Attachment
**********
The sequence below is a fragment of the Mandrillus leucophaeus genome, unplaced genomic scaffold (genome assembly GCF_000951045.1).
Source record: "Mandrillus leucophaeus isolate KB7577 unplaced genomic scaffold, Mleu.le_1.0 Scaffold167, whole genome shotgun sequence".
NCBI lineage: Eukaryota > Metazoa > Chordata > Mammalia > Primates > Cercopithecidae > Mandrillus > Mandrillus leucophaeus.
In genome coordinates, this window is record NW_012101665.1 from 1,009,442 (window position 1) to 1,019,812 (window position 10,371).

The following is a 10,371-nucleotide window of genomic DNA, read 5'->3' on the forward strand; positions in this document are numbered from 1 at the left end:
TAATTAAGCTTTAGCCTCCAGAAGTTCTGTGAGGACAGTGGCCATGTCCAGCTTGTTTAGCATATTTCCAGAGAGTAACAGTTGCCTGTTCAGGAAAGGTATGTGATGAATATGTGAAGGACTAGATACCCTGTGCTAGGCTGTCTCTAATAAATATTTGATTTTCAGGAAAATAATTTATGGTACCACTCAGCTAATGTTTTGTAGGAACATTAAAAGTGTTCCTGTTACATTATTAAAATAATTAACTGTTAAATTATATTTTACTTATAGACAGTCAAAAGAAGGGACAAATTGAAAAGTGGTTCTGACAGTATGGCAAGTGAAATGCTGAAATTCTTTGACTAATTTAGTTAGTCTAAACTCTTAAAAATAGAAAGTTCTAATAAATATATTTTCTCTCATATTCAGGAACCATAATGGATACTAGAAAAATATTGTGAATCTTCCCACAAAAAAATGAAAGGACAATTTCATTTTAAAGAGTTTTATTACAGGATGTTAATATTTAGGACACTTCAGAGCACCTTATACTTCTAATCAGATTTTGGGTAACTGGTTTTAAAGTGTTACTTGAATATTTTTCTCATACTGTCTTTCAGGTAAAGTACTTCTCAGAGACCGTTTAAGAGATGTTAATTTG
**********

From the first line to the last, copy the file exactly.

The sequence below is a fragment of the Mandrillus leucophaeus genome, unplaced genomic scaffold (genome assembly GCF_000951045.1).
Source record: "Mandrillus leucophaeus isolate KB7577 unplaced genomic scaffold, Mleu.le_1.0 Scaffold167, whole genome shotgun sequence".
NCBI lineage: Eukaryota > Metazoa > Chordata > Mammalia > Primates > Cercopithecidae > Mandrillus > Mandrillus leucophaeus.
In genome coordinates, this window is record NW_012101665.1 from 1,009,442 (window position 1) to 1,019,812 (window position 10,371).

The following is a 10,371-nucleotide window of genomic DNA, read 5'->3' on the forward strand; positions in this document are numbered from 1 at the left end:
TAATTAAGCTTTAGCCTCCAGAAGTTCTGTGAGGACAGTGGCCATGTCCAGCTTGTTTAGCATATTTCCAGAGAGTAACAGTTGCCTGTTCAGGAAAGGTATGTGATGAATATGTGAAGGACTAGATACCCTGTGCTAGGCTGTCTCTAATAAATATTTGATTTTCAGGAAAATAATTTATGGTACCACTCAGCTAATGTTTTGTAGGAACATTAAAAGTGTTCCTGTTACATTATTAAAATAATTAACTGTTAAATTATATTTTACTTATAGACAGTCAAAAGAAGGGACAAATTGAAAAGTGGTTCTGACAGTATGGCAAGTGAAATGCTGAAATTCTTTGACTAATTTAGTTAGTCTAAACTCTTAAAAATAGAAAGTTCTAATAAATATATTTTCTCTCATATTCAGGAACCATAATGGATACTAGAAAAATATTGTGAATCTTCCCACAAAAAAATGAAAGGACAATTTCATTTTAAAGAGTTTTATTACAGGATGTTAATATTTAGGACACTTCAGAGCACCTTATACTTCTAATCAGATTTTGGGTAACTGGTTTTAAAGTGTTACTTGAATATTTTTCTCATACTGTCTTTCAGGTAAAGTACTTCTCAGAGACCGTTTAAGAGATGTTAATTTG